Gigaworld: Why the Earth should have one billion people, and how to get there from here. This is the title of an imaginary book that I hope someone will write soon. Humanity's predicament comes from things that are good in themselves, like health and wealth, but things that also allow the population to grow and each person to consume more in a way that now threatens our future. Can we or should we do anything to intervene? Gigaworld could provide a hopeful answer.


How many people can the Earth support? This is the title of an actual book (Joel Cohen, 1995), and includes a range of estimates, from less than 1 billion to 1000 billion. Asking "can support" doesn't yield a clear answer, and asking "should support" is more problematic, begging questions of values, ethics, science, and religion. But I don't think we can hope to avoid the question. I hope we (humanity as a whole) can achieve a consensus that people should generally be healthy and happy, sharing fulfilling lives in harmony with the rest of nature. As far as we know, this requires significant use of energy and resources, economic activity which can be measured (crudely) by GDP. Globally this is about $7000 per person per year, and is about 5 times that in the US. Most people are dissatisfied with living at the global average economic level and work hard to better themselves. The Earth's carrying capacity is limited, so there is a trade-off between population and wealth. Our hope is to live well, sharing the world with enough well-off neighbors to create a dynamic and diverse culture, but probably fewer neighbors than the 7 billion living today. This is the case for Gigaworld -- 7 times fewer people, but maybe 7 times richer and with more equitable distribution.


Such thinking has a long and checkered history. The overpopulation catastrophe predicted by Thomas Malthus over 200 years ago didn't happen, and neither did the economic collapse scenarios of The Limits to Growth from 1972. Population control policies by governments can be coercive and affect ethnic groups differently -- "they" are trying to get rid of "us!" Eugenics is blighted by its association with Nazi death camps. Nevertheless, many respected scholars and leaders like those supporting the UK charitable group Population Matters make a strong case, especially for education and voluntary family planning. My wife and I were persuaded in the 1970's, and had only two children who have now followed suit and each have only two of their own. We're not unusual -- most of the affluent societies in the world now have fertility rates less than replacement. So could the subtitle of Gigaworld be easy, could "how to get there from here" be "just wait?"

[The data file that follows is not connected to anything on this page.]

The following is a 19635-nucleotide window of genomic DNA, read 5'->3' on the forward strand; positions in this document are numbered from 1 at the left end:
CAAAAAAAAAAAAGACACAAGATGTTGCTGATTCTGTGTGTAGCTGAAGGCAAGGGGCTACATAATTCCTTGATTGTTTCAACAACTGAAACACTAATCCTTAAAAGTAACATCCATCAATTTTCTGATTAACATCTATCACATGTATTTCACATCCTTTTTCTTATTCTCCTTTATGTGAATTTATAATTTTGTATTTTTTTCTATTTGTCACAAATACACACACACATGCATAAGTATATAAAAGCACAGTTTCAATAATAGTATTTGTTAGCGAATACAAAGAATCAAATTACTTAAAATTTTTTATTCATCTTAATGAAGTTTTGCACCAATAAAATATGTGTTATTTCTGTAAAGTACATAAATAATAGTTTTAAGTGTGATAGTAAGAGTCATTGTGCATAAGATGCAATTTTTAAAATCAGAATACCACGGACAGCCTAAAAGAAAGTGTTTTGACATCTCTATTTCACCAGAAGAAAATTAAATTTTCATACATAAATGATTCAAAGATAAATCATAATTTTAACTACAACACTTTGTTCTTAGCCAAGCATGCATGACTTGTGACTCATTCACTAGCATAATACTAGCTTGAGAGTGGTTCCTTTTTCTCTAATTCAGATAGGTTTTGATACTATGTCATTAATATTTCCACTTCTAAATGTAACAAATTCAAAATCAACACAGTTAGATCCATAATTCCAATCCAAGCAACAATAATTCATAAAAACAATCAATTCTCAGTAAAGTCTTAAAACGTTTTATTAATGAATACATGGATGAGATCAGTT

The hope that population will take care of itself is naive, and the expectation that every country and ethnic group in the world will automatically become like us if we just wait is hubris. Active engagement is required to bring the benefits of science, technology, education, human rights and justice to more people in more places. Humanity's challenge is to share this enlightenment and the good life that it brings with everyone, without domineering coercion. But if my family and I got the message fifty years ago when the population was 3 billion, why do I now have to worry about a population beyond 7 billion? Is it fair to have to share the Earth's resources with others whose presence I didn't invite? Tribal hostility can grow from such questions, and we do need ways to get everyone onboard. I imagine a book like Gigaworld that would make a persuasive case that we are all in this together, and convince not just an educated elite but a commanding consensus of people everywhere. I hope we can do it, and I hope you do too.


Daniel Johnson, Houston, Texas, May 2013, updated 2015